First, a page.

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Posts Tagged ‘Meeting Leadership’

How to Kill a Great Idea

Wednesday, September 10th, 2008

Assumptions: A major roadblock to innovation
By Mitchell Ditkoff

Thomas Edison had a very simple way of conducting job interviews. He’d invite prospective employees to join him for soup in the company cafeteria. If they salted their soup before tasting it, the interview was over. Plain and simple. Given the nature of his work – where even a single stone unturned could mean the difference between the failure or success of a costly product – Edison could not afford to surround himself with people ruled by faulty assumptions.

Of all the roadblocks to innovation, assumptions are the worst. Invisible, insidious and habitual, they stop us before we even start – the default position for those of us too consumed by our past to consider the future the way it really is: pure potentiality.

Definition of an assumption
What is an assumption? Simply put, it’s “taking something for granted”. A “supposition.” We do it all the time – although not always to our detriment. For example, if you leave your toothbrush in the bathroom at night, it’s safe to assume that it will be there in the morning. Your assumption saves you lots of time searching for it in the kitchen or garage. Other assumptions, however, don’t work out quite as well – despite the seeming evidence for their veracity. Many of our ancestors, for example, assumed the earth was flat. They had “proof.” They saw it with their own eyes. But their so-called proof – their inaccurate interpretation of existing phenomena – was a far cry from reality. And it was precisely because of their faulty assumptions, that many of our ancestors missed out on the New World and all the fabulous beachfront property that came with it.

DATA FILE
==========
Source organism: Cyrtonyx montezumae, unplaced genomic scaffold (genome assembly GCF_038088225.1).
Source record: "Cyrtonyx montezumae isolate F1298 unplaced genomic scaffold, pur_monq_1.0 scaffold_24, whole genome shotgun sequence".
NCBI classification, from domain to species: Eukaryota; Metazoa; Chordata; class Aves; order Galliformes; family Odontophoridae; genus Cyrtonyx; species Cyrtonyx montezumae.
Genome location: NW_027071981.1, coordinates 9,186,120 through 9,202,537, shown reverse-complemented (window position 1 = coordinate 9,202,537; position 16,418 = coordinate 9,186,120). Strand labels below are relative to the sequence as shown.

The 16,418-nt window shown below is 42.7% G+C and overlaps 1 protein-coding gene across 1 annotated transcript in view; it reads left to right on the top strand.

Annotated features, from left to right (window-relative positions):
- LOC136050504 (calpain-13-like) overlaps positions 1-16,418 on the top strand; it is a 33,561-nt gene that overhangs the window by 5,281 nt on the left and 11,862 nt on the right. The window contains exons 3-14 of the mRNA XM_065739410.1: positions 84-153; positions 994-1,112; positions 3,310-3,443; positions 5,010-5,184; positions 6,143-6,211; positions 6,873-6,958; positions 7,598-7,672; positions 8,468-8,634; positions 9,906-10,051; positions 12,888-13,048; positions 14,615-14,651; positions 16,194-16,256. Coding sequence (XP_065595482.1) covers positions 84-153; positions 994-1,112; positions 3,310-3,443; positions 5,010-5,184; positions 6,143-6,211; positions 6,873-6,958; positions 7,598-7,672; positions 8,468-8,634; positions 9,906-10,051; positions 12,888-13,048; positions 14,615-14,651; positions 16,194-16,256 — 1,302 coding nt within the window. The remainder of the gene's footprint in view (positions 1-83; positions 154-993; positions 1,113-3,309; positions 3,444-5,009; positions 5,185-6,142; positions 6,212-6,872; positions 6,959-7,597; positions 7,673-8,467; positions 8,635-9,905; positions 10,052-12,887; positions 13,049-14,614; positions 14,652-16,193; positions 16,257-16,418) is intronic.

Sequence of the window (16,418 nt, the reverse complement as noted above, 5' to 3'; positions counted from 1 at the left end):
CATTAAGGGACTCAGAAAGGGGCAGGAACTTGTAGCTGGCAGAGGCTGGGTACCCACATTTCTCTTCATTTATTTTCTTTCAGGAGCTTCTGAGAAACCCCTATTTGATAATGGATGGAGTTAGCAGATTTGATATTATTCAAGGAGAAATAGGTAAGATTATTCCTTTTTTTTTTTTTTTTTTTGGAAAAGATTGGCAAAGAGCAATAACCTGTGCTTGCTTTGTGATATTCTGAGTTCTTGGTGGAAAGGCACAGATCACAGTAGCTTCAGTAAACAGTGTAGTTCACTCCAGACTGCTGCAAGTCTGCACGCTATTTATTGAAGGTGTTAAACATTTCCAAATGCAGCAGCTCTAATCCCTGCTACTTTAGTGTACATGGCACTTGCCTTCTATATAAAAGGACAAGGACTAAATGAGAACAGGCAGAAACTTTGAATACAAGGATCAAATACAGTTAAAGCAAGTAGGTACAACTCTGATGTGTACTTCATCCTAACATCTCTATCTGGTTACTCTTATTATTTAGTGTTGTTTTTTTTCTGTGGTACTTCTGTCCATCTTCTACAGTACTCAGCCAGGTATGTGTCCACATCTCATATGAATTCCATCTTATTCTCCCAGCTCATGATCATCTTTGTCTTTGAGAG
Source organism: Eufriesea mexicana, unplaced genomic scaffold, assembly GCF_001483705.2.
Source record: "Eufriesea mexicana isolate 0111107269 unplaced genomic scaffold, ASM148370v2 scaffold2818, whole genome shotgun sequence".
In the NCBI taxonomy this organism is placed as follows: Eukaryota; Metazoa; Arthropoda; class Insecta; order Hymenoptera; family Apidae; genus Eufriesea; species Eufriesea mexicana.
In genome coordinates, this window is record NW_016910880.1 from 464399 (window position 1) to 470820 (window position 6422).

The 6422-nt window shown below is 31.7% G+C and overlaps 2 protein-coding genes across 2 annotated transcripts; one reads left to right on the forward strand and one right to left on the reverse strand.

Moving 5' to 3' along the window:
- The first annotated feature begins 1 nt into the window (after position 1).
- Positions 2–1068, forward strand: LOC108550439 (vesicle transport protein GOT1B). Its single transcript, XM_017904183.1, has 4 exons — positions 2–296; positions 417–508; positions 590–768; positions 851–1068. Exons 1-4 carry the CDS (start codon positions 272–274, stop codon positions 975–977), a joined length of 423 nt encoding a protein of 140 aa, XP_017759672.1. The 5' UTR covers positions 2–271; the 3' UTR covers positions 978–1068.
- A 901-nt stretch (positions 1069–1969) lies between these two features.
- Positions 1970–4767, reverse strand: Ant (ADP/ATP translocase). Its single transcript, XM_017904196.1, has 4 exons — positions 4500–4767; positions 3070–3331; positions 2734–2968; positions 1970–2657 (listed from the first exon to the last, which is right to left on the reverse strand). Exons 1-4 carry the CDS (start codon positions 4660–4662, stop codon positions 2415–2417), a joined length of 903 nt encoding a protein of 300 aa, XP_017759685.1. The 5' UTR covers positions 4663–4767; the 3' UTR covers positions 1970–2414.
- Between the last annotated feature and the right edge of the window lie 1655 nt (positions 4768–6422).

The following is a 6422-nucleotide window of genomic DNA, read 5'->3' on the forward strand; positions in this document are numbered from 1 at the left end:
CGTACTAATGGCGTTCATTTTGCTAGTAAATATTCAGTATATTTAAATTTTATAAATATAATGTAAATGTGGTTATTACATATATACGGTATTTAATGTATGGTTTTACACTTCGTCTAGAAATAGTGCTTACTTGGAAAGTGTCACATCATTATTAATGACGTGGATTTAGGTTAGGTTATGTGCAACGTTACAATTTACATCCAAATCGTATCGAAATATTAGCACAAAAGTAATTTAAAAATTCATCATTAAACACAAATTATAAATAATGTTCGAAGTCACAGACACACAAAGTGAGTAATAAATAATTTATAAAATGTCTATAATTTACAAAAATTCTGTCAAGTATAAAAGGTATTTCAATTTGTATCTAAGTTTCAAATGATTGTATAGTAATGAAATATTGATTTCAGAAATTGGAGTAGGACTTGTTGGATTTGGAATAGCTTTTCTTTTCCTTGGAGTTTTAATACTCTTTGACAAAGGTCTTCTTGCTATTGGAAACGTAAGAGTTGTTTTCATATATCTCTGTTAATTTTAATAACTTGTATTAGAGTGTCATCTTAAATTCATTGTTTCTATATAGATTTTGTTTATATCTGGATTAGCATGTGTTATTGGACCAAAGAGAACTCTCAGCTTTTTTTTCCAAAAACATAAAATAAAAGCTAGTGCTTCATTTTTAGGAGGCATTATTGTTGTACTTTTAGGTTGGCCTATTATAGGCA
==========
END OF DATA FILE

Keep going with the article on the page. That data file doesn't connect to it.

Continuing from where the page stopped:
Think about it. If every ten years half of what scientists believe to be true is proven to be false, how much of what your decisions are based on is anything more than just a temporary – and not very elegant – arrangement of half-baked perceptions, flaky factoids, and loosely interpreted statistics?
Take a minute now to consider what you may be assuming falsely. What conclusions have you drawn that prevent you from sailing new oceans? What beliefs are you bound by that are likely to be laughable three years from now? Are you absolutely sure you know what your customers want? Are you positive your manager won’t free up the money to fund your latest idea? Can you say, without a shadow of a doubt, that your current strategy to accomplish your “stretch goal” is based on anything more than hearsay and hot talk?

Famous assumptions
But hey, you’re not alone in your tendency to jump to conclusions. Join the club as you consider some of these (now famous) limiting assumptions throughout history: